Replacement Behavior for Writing on the Wall
My 7 year old son, diagnosed with autism, is constantly writing or scratching on my walls with anything he can find, whether it’s a pen to write or one of his toys to scratch. He draws mostly bridges on my walls, but he does draw other things as well (things that interest him). I was thinking about painting a wall with dry erase paint and making it clear that it’s his wall to draw on to try to contain the drawling to one area. My questions are: Could my idea work and if not how do I get him to stop drawing on my walls?
Encourage drawing but with a replacement surface for their artwork instead of the walls in your home.
- Create or buy a dry erase board with compatible markers and keep it in a spot where your child often draws or plays in your home or in school. You may also like to make a bin with drawing/writing tools and paper.
- Prepare a simple behavior story about writing on a dry erase board or paper instead of the wall and read this story with your child every day (even a few times per day).
- Create note cards that say “No drawing on walls – draw on your board” and tape them up on the walls in the rooms where your child likes to draw.
- Show your child the dry erase board and encourage them to draw on it. Praise them when they are using the dry erase board to reinforce that this is a positive behavior.
- Show your child the a “special” bin of paper and drawing tools you made and where it will be when they want to draw. Praise your child when they use the drawing bin instead of coloring on the walls.
- Try to interrupt your child and redirect them to the dry erase board if you catch them making a move to draw on the walls. If your child does draw on the wall, hand them the note card that says “no drawing on the walls – draw on your board” and show them over to the dry erase board without any other talking. Once they begin to draw on the dry erase board, give your child positive attention and reinforcement for drawing in the correct place.
Remember to enthusiastically praise and reward them when they use the board and paper to draw. It is important that the praise they gets when they draw on the white board or paper is very specific so that they know exactly what they did “right”.
For example, instead of “nice job!” say “I love your picture on the paper!” along with a high five. This differentially reinforces them for drawing on appropriate surfaces. When you are first teaching to stop drawing on the walls it will take some effort and time. As your child receives your positive attention and rewards for drawing on the board and/or paper, they will be more likely to repeat that behavior, which of course is what you want!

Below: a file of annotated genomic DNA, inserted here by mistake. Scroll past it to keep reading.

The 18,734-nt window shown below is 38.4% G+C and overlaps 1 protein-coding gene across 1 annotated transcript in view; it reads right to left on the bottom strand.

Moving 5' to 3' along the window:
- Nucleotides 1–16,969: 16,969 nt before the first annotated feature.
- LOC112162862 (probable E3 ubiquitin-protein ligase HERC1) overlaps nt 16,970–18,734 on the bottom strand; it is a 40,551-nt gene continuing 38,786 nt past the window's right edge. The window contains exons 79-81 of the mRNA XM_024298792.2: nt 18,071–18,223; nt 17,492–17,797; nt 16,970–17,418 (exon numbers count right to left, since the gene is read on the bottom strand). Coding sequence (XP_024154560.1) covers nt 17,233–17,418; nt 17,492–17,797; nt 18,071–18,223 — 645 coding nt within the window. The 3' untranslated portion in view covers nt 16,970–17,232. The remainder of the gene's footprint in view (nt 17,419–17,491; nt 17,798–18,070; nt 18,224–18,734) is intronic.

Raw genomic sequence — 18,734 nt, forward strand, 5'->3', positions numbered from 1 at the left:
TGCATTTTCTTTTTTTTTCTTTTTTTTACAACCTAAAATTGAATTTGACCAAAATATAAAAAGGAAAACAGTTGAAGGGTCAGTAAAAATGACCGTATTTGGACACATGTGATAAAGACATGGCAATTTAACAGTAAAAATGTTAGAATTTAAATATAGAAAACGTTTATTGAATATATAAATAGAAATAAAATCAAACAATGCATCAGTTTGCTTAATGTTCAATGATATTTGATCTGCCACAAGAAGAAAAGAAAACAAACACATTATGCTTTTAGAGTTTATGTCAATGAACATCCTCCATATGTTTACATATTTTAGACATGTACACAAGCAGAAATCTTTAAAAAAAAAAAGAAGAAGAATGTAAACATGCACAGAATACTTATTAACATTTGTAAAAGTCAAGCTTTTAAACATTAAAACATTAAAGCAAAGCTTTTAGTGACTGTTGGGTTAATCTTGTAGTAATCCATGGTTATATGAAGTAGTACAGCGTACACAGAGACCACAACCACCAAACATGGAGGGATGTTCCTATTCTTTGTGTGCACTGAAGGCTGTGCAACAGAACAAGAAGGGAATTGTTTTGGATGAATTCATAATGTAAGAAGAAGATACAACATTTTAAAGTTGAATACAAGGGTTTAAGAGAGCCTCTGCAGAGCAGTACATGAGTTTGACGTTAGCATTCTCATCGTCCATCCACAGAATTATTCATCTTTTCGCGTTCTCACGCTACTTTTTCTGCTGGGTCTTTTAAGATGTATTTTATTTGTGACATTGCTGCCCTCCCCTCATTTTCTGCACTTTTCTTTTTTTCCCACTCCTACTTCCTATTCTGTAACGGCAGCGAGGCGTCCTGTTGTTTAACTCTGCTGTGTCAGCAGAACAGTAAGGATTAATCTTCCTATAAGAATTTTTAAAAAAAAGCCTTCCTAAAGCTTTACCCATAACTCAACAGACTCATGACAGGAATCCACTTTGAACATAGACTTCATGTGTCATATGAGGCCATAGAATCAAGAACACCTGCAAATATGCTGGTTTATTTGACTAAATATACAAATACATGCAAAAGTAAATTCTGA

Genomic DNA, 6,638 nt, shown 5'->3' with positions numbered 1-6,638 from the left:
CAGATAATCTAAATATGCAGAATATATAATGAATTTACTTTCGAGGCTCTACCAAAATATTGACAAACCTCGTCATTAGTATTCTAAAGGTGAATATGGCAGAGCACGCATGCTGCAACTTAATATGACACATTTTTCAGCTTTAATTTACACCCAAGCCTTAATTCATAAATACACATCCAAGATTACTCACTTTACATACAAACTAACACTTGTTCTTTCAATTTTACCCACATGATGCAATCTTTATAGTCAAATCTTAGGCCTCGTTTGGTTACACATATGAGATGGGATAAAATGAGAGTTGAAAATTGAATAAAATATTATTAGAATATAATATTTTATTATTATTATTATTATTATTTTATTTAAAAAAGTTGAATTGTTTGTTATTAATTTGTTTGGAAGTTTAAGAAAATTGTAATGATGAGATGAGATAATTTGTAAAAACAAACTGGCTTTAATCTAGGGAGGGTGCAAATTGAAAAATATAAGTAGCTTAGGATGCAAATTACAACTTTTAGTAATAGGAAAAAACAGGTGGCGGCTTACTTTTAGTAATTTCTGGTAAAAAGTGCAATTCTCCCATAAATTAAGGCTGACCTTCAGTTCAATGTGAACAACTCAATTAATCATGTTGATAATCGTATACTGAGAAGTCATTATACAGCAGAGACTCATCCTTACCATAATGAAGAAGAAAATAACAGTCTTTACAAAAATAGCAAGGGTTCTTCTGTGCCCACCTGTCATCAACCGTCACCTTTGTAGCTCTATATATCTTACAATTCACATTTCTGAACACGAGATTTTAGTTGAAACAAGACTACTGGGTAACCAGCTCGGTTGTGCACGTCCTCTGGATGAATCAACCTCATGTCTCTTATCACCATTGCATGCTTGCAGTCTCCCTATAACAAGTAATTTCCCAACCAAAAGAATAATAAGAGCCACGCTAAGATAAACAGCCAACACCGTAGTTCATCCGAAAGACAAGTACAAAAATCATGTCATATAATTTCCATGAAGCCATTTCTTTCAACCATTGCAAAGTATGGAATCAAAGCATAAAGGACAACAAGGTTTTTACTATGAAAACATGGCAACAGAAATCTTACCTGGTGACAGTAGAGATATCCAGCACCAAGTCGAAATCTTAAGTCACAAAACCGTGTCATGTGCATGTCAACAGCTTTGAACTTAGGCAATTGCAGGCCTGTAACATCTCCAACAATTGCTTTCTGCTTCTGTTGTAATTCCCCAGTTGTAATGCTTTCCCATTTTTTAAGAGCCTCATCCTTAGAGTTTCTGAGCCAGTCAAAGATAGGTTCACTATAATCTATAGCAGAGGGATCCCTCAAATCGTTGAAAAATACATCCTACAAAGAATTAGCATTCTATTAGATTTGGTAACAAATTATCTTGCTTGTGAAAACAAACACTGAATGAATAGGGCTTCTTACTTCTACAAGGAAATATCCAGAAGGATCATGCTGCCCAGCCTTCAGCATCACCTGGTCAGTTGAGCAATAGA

This strategy teaches a replacement behavior for drawing on the walls. It uses a behavior story to explain the new behavior and visual supports to remind the child about the rule. Interruption and redirection is a behavioral method used to prevent attention from being given to negative behavior and providing attention to positive replacement behaviors.
- Child's Age: 3-5, 6-10
- Planning Effort: Low
- Difficulty Level: Easy
dry erase board or a piece of plywood and dry erase paint
bin filled with writing and drawing tools, paper
several pictures that have been drawn on paper, not walls
simple behavior story about where to draw rather than drawing on walls
Make or buy a dry erase board and hang it in a spot where your son often draws or plays in your house. Buy special markers to go with the board.
Make a bin with drawing/writing tools and paper.
Write a simple behavior story(see sample in Related Resources) about writing on a dry erase board or paper instead of the wall.
Make cards(see sample in Related Resources) that show “No drawing on walls – Draw on the board” and tape them on the walls in the rooms where your son likes to draw.
Read the social story a couple of times each day until your son is able to follow the rule of not drawing on the walls.
Show your son the dry erase board. Let him draw on it and praise him.
Show your son the drawing bin you made for him and where it will be when he wants to draw.
Try your best to watch your child closely the first few days and “catch” him before he draws on the walls. Use interruption and redirection and have him to draw on the board.
If he draws on the wall, hand him the visual support, tell him “no drawing on the wall, go to the board”. Help him to the board without any other talking. Once he begins to draw on the board give him positive attention for drawing in the right place. Strongly reinforce his using the replacement behavior.
1As time progresses and he is able to be more independent, you will be able to fade back your support. However, remember to still provide him with positive reinforcement when he uses his board.
Documents and Related Resources
Behavior Story I like to draw, word doc
Behavior Story I like to draw, pdf
Visual support No drawing on Walls, Draw on board, word doc.
Visual Support No drawing on Walls, Draw on board, pdf
This resource was authored by Watson Institute Special Education Consultant, Lisa Plastino, M.Ed.
If you have questions or concerns about the Watson Institute’s use of this information, please contact us.